In the 15 years since the start of the global financial crisis, the best performing funds have made returns measured in the hundreds of percentage points – but the anniversary comes at a time when investors are worrying about a new potential crisis.
The global financial crisis began in earnest on 9 August 2007, when French bank BNP Paribas froze three of its US funds and highlighted problems in the US subprime mortgage market. This marked the first seizing up of the financial system and banks quickly became reluctant to lend to each other.
Investors ultimately lost trust in the banking system and governments had to bail out struggling lenders. Central banks stepped in restore confidence in the market and to shore up the global economy by dropping interest rates to historic lows and launching the first quantitative easing programmes.
This lead to a bull market that lasted more than a decade, as bond yields were pushed to record lows and investors snapped up growth stocks. As the chart below shows, the 15 years since the opening days of the financial crisis have handed some significant returns to investors.
Total return by Investment Association sector since start of GFC
Source: FE Analytics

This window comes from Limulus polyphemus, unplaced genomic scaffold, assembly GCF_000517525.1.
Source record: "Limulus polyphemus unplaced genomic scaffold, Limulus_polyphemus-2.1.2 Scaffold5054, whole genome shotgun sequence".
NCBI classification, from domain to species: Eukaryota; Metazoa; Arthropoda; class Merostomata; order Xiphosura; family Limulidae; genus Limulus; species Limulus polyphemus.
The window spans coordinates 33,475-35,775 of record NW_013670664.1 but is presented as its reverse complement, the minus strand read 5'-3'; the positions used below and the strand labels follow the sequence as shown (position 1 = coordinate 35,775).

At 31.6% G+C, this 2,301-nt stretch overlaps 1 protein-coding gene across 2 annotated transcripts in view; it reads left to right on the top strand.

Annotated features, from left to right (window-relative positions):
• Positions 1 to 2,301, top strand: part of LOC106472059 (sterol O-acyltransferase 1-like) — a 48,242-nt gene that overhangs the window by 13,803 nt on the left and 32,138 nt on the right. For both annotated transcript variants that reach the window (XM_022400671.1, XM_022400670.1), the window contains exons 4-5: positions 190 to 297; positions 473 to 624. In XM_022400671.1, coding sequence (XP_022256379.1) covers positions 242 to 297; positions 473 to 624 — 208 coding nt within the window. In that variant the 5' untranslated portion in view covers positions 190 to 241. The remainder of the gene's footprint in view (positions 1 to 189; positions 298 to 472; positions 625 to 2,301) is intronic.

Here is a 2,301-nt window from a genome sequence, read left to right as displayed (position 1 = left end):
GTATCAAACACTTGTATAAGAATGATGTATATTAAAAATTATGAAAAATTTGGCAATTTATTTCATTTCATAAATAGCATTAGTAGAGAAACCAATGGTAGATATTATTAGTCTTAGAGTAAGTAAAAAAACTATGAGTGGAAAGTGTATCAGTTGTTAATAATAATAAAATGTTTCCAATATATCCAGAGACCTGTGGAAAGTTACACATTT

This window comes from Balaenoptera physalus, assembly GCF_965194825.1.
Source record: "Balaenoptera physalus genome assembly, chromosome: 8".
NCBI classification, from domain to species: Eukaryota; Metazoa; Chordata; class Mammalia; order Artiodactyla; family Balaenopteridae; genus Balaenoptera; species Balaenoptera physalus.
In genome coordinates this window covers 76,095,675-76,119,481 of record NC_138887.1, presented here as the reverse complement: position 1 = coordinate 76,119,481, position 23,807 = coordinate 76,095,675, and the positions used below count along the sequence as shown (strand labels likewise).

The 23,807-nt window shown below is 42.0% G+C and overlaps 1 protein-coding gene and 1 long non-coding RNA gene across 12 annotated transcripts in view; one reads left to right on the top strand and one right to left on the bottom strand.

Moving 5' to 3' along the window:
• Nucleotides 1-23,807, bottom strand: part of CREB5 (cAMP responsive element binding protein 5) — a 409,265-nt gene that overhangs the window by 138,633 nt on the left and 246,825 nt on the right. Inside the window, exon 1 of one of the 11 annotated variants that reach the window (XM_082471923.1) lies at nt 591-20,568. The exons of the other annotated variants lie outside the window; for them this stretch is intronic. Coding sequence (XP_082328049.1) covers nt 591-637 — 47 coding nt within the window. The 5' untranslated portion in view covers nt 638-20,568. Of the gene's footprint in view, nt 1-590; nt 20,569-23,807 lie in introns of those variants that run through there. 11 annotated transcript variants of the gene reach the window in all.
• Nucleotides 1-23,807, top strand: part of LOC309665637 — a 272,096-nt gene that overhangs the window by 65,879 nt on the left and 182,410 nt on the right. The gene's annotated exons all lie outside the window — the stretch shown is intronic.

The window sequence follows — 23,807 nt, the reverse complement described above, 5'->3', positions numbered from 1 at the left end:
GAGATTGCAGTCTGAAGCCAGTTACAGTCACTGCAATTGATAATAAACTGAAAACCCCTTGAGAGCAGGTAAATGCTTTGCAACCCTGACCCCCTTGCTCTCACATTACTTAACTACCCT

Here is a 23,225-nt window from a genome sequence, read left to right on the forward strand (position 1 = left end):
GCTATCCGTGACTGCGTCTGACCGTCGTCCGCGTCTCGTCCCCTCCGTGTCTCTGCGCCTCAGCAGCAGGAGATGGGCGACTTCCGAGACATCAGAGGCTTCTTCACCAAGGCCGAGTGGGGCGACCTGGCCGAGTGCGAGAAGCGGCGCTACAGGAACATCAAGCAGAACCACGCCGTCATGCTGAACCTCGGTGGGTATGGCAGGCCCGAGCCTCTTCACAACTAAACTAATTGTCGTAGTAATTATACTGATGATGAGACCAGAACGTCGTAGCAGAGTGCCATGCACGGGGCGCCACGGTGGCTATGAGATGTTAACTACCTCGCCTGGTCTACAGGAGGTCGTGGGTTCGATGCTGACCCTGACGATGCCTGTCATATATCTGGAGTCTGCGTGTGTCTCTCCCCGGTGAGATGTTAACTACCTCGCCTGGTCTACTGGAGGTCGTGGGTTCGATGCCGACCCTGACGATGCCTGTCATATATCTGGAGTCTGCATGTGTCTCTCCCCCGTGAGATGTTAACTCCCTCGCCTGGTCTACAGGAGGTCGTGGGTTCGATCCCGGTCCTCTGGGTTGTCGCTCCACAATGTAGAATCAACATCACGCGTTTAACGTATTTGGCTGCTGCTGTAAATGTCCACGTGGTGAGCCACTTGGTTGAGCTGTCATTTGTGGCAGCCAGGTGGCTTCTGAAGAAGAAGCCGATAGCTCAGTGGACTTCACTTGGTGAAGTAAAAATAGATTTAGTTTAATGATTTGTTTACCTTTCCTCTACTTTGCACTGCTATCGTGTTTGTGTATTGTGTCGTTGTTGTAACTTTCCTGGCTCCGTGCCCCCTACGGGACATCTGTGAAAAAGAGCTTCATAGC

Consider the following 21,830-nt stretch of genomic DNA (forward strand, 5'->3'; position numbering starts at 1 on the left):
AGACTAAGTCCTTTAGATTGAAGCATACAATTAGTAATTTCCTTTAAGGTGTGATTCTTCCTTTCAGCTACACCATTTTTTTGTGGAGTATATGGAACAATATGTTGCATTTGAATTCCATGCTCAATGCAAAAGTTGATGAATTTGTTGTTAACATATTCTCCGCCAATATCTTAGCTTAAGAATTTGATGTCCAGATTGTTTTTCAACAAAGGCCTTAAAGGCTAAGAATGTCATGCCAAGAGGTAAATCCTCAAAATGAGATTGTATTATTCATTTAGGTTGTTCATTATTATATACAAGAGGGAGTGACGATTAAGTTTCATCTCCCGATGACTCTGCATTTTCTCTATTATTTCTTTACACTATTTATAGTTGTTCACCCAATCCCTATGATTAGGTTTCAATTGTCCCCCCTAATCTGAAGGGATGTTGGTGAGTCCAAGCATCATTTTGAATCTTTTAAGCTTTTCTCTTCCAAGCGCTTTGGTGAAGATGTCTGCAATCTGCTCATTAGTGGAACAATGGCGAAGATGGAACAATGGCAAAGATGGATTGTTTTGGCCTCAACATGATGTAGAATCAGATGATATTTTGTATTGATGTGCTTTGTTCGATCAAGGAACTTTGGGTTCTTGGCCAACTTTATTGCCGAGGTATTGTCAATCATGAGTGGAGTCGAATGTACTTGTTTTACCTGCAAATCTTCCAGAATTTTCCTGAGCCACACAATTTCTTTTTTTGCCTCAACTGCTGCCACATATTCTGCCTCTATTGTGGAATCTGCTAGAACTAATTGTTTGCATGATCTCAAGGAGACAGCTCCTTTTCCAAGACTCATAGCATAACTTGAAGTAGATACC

The average fund in the IA Technology and Technology Innovations sector is up 575.2% since 9 August 2007, reflecting the fact that tech stocks were – until recently – the strongest part of the stock market.
The high return of the IA North America and IA North American Smaller Companies sectors is linked to this, as many of the leading tech names are based in the US.
But these parts of the market have come under pressure more recently as rising inflation and interest rates have made investors less interested in growth stocks such as the tech giants.
Global funds have held up well, with the average member of the IA Global sector up more than 200% since the start of the financial crisis.
UK equities, on the other hand, have been out of favour with investors for some time and are much further down the performance rankings. The average IA UK All Companies fund has made 104.7% over the past 15 years, while the IA UK Equity Income sector is up 101.5%.
At the bottom of the rankings (aside from money market funds) is the IA Targeted Absolute Return sector with an average 15-year return of 40.8% followed by IA Latin America (45.7%) and IA UK Direct Property (46.8%).
Source: FE Analytics
These trends are clear when it comes to funds that have made the highest returns since the start of the financial crisis, shown in the table above.
Invesco EQQQ Nasdaq 100 UCITS ETF leads the pack with its 1,120.3% total return. The $6.2bn ETF tracks the Nasdaq index, which is dominated by tech stocks such as Apple, Microsoft, Amazon and Alphabet.
As would be expected, tech is a common theme among the funds in the above table with the likes of AXA Framlington Global Technology, Fidelity Global Technology, Candriam Equities L Biotechnology, Polar Capital Global Technology and L&G Global Technology Index Trust making more than 800% over the past 15 years.